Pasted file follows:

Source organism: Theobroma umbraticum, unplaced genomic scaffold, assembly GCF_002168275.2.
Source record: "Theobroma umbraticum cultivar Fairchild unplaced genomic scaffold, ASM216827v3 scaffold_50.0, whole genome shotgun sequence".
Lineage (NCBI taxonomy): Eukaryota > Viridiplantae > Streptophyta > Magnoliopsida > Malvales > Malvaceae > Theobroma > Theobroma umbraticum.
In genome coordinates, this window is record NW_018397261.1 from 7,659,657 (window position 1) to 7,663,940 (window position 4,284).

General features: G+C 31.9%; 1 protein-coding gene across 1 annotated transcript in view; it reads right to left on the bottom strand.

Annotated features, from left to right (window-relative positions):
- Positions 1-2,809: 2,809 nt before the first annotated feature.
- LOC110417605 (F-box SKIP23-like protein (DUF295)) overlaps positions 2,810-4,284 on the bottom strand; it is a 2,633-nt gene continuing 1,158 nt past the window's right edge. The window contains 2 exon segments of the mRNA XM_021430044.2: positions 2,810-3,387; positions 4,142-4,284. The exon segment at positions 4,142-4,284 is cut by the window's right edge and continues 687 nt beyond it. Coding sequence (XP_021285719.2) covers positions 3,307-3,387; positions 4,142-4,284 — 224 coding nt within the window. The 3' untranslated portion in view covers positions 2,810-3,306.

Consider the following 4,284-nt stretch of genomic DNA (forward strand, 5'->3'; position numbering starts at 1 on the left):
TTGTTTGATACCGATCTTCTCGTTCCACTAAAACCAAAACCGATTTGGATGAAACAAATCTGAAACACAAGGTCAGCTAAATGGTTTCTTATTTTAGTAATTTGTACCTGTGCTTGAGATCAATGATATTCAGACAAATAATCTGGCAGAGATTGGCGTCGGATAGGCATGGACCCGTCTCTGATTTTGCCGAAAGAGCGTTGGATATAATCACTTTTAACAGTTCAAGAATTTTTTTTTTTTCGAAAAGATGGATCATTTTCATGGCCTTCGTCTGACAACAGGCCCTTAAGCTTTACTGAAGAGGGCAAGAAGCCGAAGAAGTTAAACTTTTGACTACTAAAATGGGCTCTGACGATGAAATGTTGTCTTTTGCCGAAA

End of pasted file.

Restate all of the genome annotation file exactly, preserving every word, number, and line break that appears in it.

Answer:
Source organism: Theobroma umbraticum, unplaced genomic scaffold, assembly GCF_002168275.2.
Source record: "Theobroma umbraticum cultivar Fairchild unplaced genomic scaffold, ASM216827v3 scaffold_50.0, whole genome shotgun sequence".
Lineage (NCBI taxonomy): Eukaryota > Viridiplantae > Streptophyta > Magnoliopsida > Malvales > Malvaceae > Theobroma > Theobroma umbraticum.
In genome coordinates, this window is record NW_018397261.1 from 7,659,657 (window position 1) to 7,663,940 (window position 4,284).

General features: G+C 31.9%; 1 protein-coding gene across 1 annotated transcript in view; it reads right to left on the bottom strand.

Annotated features, from left to right (window-relative positions):
- Positions 1-2,809: 2,809 nt before the first annotated feature.
- LOC110417605 (F-box SKIP23-like protein (DUF295)) overlaps positions 2,810-4,284 on the bottom strand; it is a 2,633-nt gene continuing 1,158 nt past the window's right edge. The window contains 2 exon segments of the mRNA XM_021430044.2: positions 2,810-3,387; positions 4,142-4,284. The exon segment at positions 4,142-4,284 is cut by the window's right edge and continues 687 nt beyond it. Coding sequence (XP_021285719.2) covers positions 3,307-3,387; positions 4,142-4,284 — 224 coding nt within the window. The 3' untranslated portion in view covers positions 2,810-3,306.

Consider the following 4,284-nt stretch of genomic DNA (forward strand, 5'->3'; position numbering starts at 1 on the left):
TTGTTTGATACCGATCTTCTCGTTCCACTAAAACCAAAACCGATTTGGATGAAACAAATCTGAAACACAAGGTCAGCTAAATGGTTTCTTATTTTAGTAATTTGTACCTGTGCTTGAGATCAATGATATTCAGACAAATAATCTGGCAGAGATTGGCGTCGGATAGGCATGGACCCGTCTCTGATTTTGCCGAAAGAGCGTTGGATATAATCACTTTTAACAGTTCAAGAATTTTTTTTTTTTCGAAAAGATGGATCATTTTCATGGCCTTCGTCTGACAACAGGCCCTTAAGCTTTACTGAAGAGGGCAAGAAGCCGAAGAAGTTAAACTTTTGACTACTAAAATGGGCTCTGACGATGAAATGTTGTCTTTTGCCGAAA